Hughes 12″ tall x 6′ wide; silver-blue foliage; graceful form; hardy to Zone 4
Icee Blue 4″ tall x 8′ wide; silver-blue foliage; prostrate form noted for the colored foliage; hardy to Zone 3
Japanese Dwarf 18″ tall x 3-4′ wide; blue-green foliage; layered branching makes it a popular bonsai-like shrub;
hardy to Zone 4
Maney 4-5′ tall x 5-6′ wide; blue-gray foliage; large, semi-erect dense shrub; hardy to Zone 3
Mint Julep aka Sea Green 4-6′ tall x 4-6′ wide; mint-green foliage; regular form has arching branches creating a fountain effect; also available pruned into an espalier, oriental form, pompon and spiral; hardy to Zone 3
Moor-Dense 12″ tall x 5-6′ wide; green foliage; a denser form of Broadmoor that is more ground-hugging; hardy to Zone 3

Mother Lode 6″ tall x 6′ wide; very low spreading form; gold sport of Wilton Carpet; orange-yellow fall color; hardy to Zone 3
Prince of Wales 6″ tall x 5-6′ wide; bright green foliage; very low growing plant that forms a dense mat; foliage turns light purple in fall; hardy to Zone 3
Ramlosa 3-5′ tall x 6′ wide; dark green foliage; an improved Pfitzer that is more compact and has better color; hardy to Zone 4
Sargent Green 18″ tall x 6′ wide; green foliage; holds its color year around; hardy to Zone 4
Scandia 18″ tall x 3-5′ wide; bright green foliage; dense; hardy to Zone 3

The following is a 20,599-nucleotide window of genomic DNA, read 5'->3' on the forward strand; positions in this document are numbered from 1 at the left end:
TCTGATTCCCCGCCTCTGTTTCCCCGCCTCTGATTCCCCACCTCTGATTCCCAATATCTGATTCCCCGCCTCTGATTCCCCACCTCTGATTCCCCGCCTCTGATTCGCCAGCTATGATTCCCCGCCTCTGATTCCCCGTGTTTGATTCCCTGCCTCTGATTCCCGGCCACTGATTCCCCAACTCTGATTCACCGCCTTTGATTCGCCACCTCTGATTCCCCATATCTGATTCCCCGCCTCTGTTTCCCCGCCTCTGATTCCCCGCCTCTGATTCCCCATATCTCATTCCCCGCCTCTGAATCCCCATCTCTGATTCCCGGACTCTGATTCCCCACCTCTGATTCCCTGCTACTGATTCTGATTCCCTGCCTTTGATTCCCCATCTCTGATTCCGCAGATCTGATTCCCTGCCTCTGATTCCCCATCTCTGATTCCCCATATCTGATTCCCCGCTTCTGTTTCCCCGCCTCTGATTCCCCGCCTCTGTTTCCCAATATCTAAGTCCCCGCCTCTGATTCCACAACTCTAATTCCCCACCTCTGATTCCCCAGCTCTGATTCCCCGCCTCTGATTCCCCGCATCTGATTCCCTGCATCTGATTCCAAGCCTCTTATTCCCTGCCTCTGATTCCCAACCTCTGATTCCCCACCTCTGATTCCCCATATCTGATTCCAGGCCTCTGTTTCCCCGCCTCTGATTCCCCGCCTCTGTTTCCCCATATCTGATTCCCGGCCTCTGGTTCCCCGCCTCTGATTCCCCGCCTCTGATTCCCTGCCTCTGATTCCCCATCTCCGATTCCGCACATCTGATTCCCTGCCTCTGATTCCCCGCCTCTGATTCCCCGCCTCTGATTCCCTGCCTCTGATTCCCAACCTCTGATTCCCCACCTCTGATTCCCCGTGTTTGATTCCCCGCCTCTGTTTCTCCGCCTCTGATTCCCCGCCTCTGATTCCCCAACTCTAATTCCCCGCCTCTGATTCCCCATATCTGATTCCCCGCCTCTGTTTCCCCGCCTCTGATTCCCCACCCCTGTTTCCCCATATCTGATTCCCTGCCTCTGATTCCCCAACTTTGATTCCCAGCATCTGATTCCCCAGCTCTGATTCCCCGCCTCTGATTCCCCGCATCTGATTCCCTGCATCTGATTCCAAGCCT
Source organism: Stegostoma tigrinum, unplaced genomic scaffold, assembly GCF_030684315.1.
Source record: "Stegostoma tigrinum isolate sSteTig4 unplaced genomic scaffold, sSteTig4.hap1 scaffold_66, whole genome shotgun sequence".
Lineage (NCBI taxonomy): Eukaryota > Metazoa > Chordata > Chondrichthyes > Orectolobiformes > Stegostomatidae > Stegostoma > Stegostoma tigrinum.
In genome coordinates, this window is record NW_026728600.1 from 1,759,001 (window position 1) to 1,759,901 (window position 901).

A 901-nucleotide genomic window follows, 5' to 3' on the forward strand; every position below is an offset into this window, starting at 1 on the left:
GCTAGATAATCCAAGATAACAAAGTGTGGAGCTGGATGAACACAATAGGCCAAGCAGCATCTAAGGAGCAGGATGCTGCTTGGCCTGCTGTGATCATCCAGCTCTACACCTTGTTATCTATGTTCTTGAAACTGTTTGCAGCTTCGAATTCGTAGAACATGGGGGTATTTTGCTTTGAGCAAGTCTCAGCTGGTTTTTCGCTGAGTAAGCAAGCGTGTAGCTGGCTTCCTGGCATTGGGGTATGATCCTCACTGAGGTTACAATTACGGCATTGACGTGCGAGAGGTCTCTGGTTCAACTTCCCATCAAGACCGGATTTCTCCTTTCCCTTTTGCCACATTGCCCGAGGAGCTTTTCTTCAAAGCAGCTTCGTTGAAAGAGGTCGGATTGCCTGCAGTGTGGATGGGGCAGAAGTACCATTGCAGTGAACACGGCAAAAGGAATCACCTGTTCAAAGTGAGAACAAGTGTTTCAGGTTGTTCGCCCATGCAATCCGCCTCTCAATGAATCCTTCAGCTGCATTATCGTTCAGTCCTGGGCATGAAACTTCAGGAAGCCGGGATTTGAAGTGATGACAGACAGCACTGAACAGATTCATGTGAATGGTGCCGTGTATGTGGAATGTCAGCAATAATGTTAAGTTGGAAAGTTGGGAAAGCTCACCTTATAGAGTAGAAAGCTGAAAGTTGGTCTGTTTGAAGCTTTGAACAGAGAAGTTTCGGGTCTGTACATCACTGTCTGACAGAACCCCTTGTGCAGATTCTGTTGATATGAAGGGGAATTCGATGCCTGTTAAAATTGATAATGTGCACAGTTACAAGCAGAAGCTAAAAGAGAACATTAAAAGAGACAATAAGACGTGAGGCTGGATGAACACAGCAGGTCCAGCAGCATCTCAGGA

Table Top 4-5′ tall x 5-6′ wide; silver-blue foliage, flat-topped evergreen with rich silver-blue color; hardy to Zone 4
Webber 6-8″ tall x 3-5′ wide; blue foliage; mat-like form; great color; hardy to Zone 4
Wilton Carpet aka Blue Rug 6″ tall x 6′ wide; one of the best low-trailing junipers; intense color with good, even growth; hardy to Zone 4

Upright Junipers
Blue Arrow 12-15′ tall x 24″ wide; blue-green foliage; very narrow upright with good color; hardy to Zone 4
Eastern Red Cedar 30′ tall x 15′ wide; native to east and central North America; densely pyramidal; gray-green
foliage; hardy to Zone 3, alternate host for Cedar-Apple Rust.
Hetz Columnar 15-18′ tall x 4-6′ wide; dark green foliage; good columnar habit with dense foliage; hardy to Zone
4; also available in a spiral or multi-tiered form
Medora 12-15′ tall x 4-6′ wide; blue-green foliage; slow growing and compact; Zone 4
Skyrocket 12-15′ tall x 24″ wide; silver-blue foliage; fast growing; hardy to Zone 4
Tolleson’s Blue Weeping 20′ tall x 10′ wide; silver-blue foliage; graceful weeping habit; arching branches; hardy to Zone 3
Wichita Blue 12-15′ tall x 4-6′ wide; blue foliage; broad, pyramidal form; holds color year-around; hardy to Zone 4

Junipers come in many varieties and here at McShane’s Nursery and Landscape Supply, we want to help you find the ones that are just right for your landscape. That’s why we have put together the list of recommended junipers above. Still need help knowing which variety will fit right in with your landscape? We are happy to help!